To the man who called me N-word

HAVINGYOUR SAY

May 09, 2008|By Andre M. Davis

You remember? It was a week ago Wednesday, about 7:35 a.m., in Hampden. I was southbound on Falls Road. My car was the fourth vehicle in the left-hand lane, waiting for the light to change at 41st Street. I was a little late meeting my friend Doug at Cafe Hon for a quick breakfast. The light changed, and the large SUV immediately in front of me (and blocking my view of everything) slowly began to turn onto 41st Street. As I began to accelerate through the intersection, there you were, about 75 feet from the corner - not in the crosswalk - helping three little ones across the street.

You're Caucasian, a big guy, surely more than 240 pounds, and you were wearing a white T-shirt. I slowed as I approached you and the children, coming to a complete stop as you hurried the kids along. Our eyes met as I passed you. "Slow down, nigger!" you yelled.

I met my friend and we had a pleasant breakfast, catching up on news of family, professional challenges and our shared hopes for the world, as friends who have not seen each other for a while do at breakfast. He is Jewish. I told him of my encounter with you. It pained him greatly.

It happened in Hampden, but it could have happened anywhere. The irony for me is that just days earlier, during a professional meeting in Arizona, I met a man whose mother had grown up in Baltimore. He had spent some time in the city, and he had fond memories of his own time here, as did his mom. He questioned me about how the city is doing. I was effusive in expressing my view of the hopefulness one finds throughout the city and its neighborhoods, notwithstanding the grim portrayal of life in Baltimore depicted in The Wire. (He was an avid viewer.)

I had specifically mentioned Hampden as a neighborhood where, in my youth, an African-American would not venture. I told him that today, Hampden is an exemplar of the city's growth in diversity, tolerance and inclusiveness. I have family living there. I do Christmas shopping there. What I told him is true.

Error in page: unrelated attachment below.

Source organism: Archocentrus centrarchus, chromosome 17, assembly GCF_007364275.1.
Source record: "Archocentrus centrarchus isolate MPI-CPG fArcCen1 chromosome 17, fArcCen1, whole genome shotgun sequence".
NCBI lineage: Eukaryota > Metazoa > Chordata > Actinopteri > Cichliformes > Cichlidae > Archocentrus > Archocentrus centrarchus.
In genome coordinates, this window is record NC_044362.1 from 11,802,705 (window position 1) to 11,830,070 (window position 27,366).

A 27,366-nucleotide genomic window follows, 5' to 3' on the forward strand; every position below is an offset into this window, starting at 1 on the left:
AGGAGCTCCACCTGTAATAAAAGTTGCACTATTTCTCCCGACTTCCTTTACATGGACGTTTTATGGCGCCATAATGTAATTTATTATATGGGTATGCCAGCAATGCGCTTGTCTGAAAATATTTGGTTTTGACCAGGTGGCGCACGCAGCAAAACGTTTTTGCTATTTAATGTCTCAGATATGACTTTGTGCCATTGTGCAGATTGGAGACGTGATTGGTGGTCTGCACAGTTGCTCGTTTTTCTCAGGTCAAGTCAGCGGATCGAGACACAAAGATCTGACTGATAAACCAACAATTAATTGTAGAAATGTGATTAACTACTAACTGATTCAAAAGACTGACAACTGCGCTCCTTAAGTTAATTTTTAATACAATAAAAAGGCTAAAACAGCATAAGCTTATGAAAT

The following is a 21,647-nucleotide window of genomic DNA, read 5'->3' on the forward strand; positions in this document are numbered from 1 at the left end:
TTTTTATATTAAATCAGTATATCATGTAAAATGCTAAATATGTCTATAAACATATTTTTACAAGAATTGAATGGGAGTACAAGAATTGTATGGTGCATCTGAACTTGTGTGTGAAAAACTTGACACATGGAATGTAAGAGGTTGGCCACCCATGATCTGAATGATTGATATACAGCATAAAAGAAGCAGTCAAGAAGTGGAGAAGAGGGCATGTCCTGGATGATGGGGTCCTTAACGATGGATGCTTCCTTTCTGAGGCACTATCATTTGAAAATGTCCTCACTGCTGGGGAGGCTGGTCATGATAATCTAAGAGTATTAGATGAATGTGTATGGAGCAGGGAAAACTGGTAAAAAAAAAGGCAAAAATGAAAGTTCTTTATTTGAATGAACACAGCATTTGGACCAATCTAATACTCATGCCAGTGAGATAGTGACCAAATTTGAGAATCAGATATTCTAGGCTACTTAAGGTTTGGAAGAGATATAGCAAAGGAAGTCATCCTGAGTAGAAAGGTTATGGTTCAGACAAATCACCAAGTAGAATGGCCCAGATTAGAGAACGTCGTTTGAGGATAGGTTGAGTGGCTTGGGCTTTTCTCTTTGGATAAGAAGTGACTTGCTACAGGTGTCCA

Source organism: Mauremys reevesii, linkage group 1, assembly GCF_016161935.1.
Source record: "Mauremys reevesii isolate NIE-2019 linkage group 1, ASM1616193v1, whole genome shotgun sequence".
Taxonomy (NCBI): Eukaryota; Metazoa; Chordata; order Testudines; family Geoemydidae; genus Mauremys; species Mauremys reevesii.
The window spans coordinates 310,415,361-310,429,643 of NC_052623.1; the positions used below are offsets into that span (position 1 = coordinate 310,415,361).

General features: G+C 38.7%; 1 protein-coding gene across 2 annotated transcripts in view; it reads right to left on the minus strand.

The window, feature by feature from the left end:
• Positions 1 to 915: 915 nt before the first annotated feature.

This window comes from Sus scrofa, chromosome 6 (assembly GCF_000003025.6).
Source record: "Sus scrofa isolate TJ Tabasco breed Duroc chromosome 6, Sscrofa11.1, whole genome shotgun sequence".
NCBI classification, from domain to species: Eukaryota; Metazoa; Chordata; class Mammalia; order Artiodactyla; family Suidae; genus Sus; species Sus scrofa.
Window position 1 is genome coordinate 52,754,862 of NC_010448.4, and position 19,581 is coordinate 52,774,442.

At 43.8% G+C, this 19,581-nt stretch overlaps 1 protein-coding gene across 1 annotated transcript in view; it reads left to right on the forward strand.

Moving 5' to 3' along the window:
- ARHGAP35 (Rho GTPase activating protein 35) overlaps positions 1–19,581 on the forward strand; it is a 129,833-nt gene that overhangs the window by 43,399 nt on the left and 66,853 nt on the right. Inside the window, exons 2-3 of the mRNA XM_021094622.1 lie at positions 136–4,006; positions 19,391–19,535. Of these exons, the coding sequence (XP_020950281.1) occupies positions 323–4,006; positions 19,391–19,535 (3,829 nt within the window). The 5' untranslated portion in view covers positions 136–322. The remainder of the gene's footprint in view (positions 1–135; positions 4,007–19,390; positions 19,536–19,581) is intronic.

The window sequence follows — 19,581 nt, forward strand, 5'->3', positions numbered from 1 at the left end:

I could not recall the last time I had been publicly referred to by the ancient epithet, but there is one instance that sprang immediately to mind as your image receded in my rear-view mirror last Wednesday. It was 1965, in Massachusetts, where I was in boarding school. On that occasion, I was the pedestrian, just 16 years old and all alone, a long way from home. The voice came from a passing car, that time attaching the epithet to the command, "Go home!"

Thus, on Wednesday, you gave me a quite unexpected but not altogether unforeseeable flashback. In the shared journey of Americans to attain a society marked by mutual respect for the differences among us, one needn't travel far to be reminded how far we have to travel.

What was most dismaying about our encounter is this: those kids. They appeared to be about the ages of my wonderful grandchildren, maybe 6 and 4. Were they your children? Or were you doing a favor for a friend in hustling them off to school or day care? Remember, they learn from what you do and what you say. Please use the crosswalk - and watch your language when they are present.

Actually, we all learn from each other. This is a remarkable time in the history of our city, our region and our country. We owe it to our children and grandchildren to leave this world a better place than we found it. Sorry for the clich?, but it, too, is true. My hope is that you will embrace it.

About the author

Andre M. Davis is a U.S. district judge.

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